Five years ago Canadians, particularly those in Toronto and Vancouver, went on a buying spree for homes. Interest rates were dirt cheap at 2% and homes could be bought with a 5% down payment and 25 year amortization. Heck, if your household income was around $80K to $90K, you’d qualify for buying a house.
Fast forward 5 years. Those homes are now $1.2M. That’s great if you’re a home owner, but the big fat mortgage isn’t gone. Even after 5 years of mortgage payments, only a small dent of the $760K mortgage has been paid off. Owners renewing this year are in for a big shock. Interest rates are no longer 2% (who would have guessed?) and those that thought interest rates would stay at 2% were delusional.
Interest rates from the big banks are now near 3.5% for a 5 year fixed rate mortgage. That’s only a 1.5% increase, but what does it really mean for the final cost of the home. Does anyone really know how much they are paying for that $800K home after 25 years?
Paying The Bank’s Interest
Many people think that when they buy a home they end up better off than someone who is renting because they are paying their own mortgage and not someone else’s. Even though they aren’t paying for someone else’s mortgage, what they do end up doing is renting money from the bank. Just how expensive is renting money or better known as your mortgage:
When the house was bought 5 years ago at $800K, many thought that was all they were going to pay for their house. People dived into the housing market not knowing just how much of their earnings would be tied up in their house. Realtors, the bank, nor their mom and dad told them that there would be so much money thrown away to interest payments. Even if interest rates were to hold at the measely rate of 2% , the final purchase price have ended up just a shade less than $1 million dollars by the end of 25 year mortgage. That’s $200K more than the original purchase price!
Now that interest rates have risen and mortgage rates are now at 3.5%, just what does the cost of the house look like if rates continued at 3.5%. As the green line shows, the projected cost of the house is now closer to $1.07 million. At just a 1.5% increase in interest rates, the house is now going to cost an additional $100K. WTF!!
It’s been well documented by many publications and the Federal Reserve that interest rates are going to keep rising over the next year. In fact, our neighbours to the south have pretty much declared another full percentage point will be added in the coming year. Since Canada generally follows the US in interest rate moves, there’s a high probably that another 5 years from now the renewal rate could be north of 4.5%, and perhaps an even ungodly 6%.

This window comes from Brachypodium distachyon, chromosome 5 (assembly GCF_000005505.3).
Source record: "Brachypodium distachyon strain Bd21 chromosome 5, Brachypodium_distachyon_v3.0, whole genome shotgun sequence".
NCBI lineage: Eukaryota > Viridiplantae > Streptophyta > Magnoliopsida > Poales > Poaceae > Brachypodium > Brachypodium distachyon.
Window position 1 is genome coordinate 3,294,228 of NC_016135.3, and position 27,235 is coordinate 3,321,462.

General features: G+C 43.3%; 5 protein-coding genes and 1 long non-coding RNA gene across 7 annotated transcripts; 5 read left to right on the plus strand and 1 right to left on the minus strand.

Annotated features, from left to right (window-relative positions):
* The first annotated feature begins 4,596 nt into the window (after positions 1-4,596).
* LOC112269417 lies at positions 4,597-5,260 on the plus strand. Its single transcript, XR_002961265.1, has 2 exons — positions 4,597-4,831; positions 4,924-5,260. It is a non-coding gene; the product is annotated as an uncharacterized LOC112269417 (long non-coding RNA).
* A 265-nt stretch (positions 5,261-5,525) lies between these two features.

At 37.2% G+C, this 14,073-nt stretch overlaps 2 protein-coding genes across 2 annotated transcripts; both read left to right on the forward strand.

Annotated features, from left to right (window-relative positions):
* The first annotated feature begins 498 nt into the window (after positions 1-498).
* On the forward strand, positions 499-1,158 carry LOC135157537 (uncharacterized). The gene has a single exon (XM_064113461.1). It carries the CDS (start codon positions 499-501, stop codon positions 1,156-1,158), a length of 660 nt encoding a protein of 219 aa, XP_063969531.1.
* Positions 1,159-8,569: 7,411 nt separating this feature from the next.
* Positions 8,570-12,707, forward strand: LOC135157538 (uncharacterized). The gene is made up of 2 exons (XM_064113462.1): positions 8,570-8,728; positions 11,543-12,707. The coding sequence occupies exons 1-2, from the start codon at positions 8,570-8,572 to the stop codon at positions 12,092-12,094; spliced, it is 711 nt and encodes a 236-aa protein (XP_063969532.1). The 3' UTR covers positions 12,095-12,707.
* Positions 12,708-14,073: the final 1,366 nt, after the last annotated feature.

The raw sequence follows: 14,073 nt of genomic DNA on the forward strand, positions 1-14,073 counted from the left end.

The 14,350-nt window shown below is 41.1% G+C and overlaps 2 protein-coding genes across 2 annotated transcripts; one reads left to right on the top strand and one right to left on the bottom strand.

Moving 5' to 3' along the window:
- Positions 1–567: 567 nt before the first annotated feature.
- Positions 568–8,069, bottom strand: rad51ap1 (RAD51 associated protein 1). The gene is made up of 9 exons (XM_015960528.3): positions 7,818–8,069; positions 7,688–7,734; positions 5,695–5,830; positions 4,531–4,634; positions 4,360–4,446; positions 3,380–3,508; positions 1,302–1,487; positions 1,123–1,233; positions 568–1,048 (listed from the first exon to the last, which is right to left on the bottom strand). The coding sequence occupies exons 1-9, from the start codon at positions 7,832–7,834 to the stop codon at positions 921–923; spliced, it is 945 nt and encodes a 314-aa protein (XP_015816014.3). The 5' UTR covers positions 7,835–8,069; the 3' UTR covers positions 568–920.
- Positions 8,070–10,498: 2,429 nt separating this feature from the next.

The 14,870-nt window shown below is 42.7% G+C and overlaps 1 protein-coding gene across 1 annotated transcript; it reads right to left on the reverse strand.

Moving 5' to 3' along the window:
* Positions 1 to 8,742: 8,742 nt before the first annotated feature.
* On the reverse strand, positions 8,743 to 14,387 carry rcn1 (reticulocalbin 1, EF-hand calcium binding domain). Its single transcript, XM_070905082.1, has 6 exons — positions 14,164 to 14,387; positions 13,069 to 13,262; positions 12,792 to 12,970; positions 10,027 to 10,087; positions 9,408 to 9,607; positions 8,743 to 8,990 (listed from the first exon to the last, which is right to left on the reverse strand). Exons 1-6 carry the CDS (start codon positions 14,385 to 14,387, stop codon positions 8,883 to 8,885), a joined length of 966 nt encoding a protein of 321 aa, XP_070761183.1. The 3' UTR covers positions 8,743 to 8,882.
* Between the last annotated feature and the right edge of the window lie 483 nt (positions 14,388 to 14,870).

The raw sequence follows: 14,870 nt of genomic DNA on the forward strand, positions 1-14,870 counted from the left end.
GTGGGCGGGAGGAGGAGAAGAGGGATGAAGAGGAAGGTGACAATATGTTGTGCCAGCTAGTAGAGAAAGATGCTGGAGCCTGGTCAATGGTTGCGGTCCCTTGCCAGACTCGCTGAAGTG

If those scenarios play out, at the end of 25 years, the original house purchased in 2013 for $800K will end up costing $1.1M or even $1.2M!! That means over the lifetime of the mortgage over $400K will be thrown away as interest. That’s 4 Audis, a few trips around the world or even the cost of a condo.
With such high costs associated to interest, a home owner that bought at $800K and sells for $2M in their retirement years may not gain as much as they might have thought. Though on paper it may look like a $1.2M gain on the house, making it a great investment, but after interest is factored in $1.2M growing to $2M over 25 years is only a 2.1% annual gain compounded. That’s exactly like inflation!
Hard to Pay Down
What makes real estate such a poor investment with today’s numbers? Quite simply the amount of money that a home owner needs to pay towards the mortgage, stops them from getting ahead. A report issued by RBC has found that Canada’s real estate affordability has never been as worse as it has ever been.
On average, RBC has found that 53.9% of household income is necessary to pay down a home. In cities like Vancouver and Toronto, the numbers are a staggering 88.4% and 75.9%. This means despite the fact that home prices are rising, people are increasingly feeling the strain of home ownership.
Unlike previous generations who bought homes that required a smaller percentage of their income to pay their mortgage, current Canadians are struggling and house poor. This makes it impossible to pay off mortgages faster than the 25 year amortization period. Previous generations were able to pay off their mortgages in a 7-8 year span and thus have their prime earning years to save for retirement. Current Canadians do not have that same luxury.
So that $400K interest on top of their home is pretty much a given. There’s next to no possibility for Canadians to pay off the mortgage fast enough to lower their borrowing costs.
Not Achieving Financial Independence
This blog is all about achieving financial independence. That means having enough passive income to sustain your everyday life. Unfortunately with a house and a mortgage, this makes it increasingly more difficult for Canadians to reach financial independence.
Not only will a mortgage saddle you with 25 years of grueling monthly payments, it will also decrease your cash flow through other expenses such as maintenance, renovations, taxes and rising interest rates.
For ordinary Canadians believing that their primary residence will help them achieve financial independence, it can’t be classified as a good investment. In fact, it’s an expense. Since a primary home provides no source of cash flow, it provides no benefit to helping achieve financial independence.
What a house does provide is emotional stability. A respectable way to protect your money from inflation and a forced method of saving money.